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5 Key Leadership Skills Any Project Manager Should Have

written by: Sylvia Cochran • edited by: Michele McDonough • updated: 6/21/2011

Essential leadership skills for project success highlight the integral role of the manager. Much like the hub of a wheel, an improperly trained or ill at ease lead can set up the entire team for failure. Which project management skills are most important?

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    Introducing the Project Manager

    Image: Project Control by Alphamu57 under GNU Free Documentation License, Version 1.2 This professional acts as the liaison between the corporate offices and the team members. Consider the team lead a conduit through which the corporate vision flows and becomes itemized and broken down into bits and pieces of data. Leadership styles, communication abilities, clarity of vision, a firm grasp of personal strengths and weaknesses and a willingness to function continuously as the project’s hub are critical. Leadership training and development classes frequently touch on these aspects; what do they mean in real life?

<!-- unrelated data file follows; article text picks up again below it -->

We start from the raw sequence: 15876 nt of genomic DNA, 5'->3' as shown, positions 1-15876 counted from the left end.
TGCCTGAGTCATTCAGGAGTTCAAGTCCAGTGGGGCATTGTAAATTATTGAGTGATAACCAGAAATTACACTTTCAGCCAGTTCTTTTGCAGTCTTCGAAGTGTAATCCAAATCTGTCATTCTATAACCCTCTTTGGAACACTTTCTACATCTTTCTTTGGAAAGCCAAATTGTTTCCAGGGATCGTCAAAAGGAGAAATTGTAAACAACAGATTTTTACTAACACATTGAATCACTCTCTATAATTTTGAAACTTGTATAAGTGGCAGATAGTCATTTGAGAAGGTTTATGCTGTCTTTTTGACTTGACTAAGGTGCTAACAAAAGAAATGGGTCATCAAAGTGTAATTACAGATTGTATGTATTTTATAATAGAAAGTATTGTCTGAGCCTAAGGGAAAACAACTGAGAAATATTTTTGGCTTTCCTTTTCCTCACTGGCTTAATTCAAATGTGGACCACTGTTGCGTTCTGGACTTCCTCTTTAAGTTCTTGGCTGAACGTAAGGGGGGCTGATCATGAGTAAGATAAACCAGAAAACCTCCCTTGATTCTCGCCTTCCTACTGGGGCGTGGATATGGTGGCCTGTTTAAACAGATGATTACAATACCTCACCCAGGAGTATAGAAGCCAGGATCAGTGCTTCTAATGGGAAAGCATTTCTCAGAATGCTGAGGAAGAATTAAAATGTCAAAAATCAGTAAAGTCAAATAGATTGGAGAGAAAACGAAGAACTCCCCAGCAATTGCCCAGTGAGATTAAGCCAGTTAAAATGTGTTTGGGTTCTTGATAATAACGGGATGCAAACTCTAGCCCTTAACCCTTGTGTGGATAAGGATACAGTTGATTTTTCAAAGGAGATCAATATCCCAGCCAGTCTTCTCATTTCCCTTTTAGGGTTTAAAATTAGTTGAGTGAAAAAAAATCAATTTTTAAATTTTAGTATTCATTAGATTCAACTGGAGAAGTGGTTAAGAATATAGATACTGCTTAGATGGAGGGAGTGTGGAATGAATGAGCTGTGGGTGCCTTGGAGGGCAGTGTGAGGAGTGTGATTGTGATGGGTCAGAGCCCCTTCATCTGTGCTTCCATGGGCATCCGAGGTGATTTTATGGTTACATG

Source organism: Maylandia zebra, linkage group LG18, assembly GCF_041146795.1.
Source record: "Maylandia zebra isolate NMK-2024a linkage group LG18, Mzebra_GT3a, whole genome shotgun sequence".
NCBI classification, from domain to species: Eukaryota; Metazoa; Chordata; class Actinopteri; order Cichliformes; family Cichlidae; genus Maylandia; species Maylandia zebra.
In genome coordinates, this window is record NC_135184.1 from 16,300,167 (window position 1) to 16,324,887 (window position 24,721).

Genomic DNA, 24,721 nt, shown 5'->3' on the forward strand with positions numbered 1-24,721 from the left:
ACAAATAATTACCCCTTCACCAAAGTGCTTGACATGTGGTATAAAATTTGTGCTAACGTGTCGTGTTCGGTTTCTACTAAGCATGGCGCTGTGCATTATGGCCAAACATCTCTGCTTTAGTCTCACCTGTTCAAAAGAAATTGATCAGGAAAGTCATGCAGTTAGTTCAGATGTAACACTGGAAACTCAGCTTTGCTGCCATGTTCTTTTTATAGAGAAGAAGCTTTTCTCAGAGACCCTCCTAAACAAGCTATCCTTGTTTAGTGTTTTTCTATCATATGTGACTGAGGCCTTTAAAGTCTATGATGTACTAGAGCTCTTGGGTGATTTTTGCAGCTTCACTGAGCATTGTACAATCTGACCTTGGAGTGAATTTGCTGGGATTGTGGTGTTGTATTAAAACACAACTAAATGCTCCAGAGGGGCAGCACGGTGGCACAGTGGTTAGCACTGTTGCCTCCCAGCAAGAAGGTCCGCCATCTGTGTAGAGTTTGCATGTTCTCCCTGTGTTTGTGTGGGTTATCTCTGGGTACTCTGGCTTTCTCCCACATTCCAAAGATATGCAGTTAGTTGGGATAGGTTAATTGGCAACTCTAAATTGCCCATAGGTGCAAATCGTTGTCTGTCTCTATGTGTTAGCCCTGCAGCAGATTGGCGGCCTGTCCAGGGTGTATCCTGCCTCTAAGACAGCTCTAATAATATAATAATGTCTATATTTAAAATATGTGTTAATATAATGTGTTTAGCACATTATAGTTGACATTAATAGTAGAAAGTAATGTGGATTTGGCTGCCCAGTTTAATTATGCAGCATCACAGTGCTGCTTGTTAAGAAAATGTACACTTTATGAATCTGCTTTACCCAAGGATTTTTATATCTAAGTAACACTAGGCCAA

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    1. Leadership Styles

    There are different types of leadership. Mind Tools recognizes (among others):

    • High-handed leaders
    • Peer leaders
    • Hands-off management
    • By the book approaches

    The ability to switch between leadership styles is a must for the effective lead. The makeup of the team thrives on the project manager’s ability to adapt to common traits and make the most of cultural and skill diversity. It is not possible to approach each project and every team with the same leadership style. For managers who are new to the profession, this is a major challenge.

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    2. Communication Abilities

    Superior project management skills demand that the leader is comfortable with a variety of communication devices. A technophobe will not do well in this position. For the professional who is new to this type of position, consider the many ways that team members are currently passing information back and forth.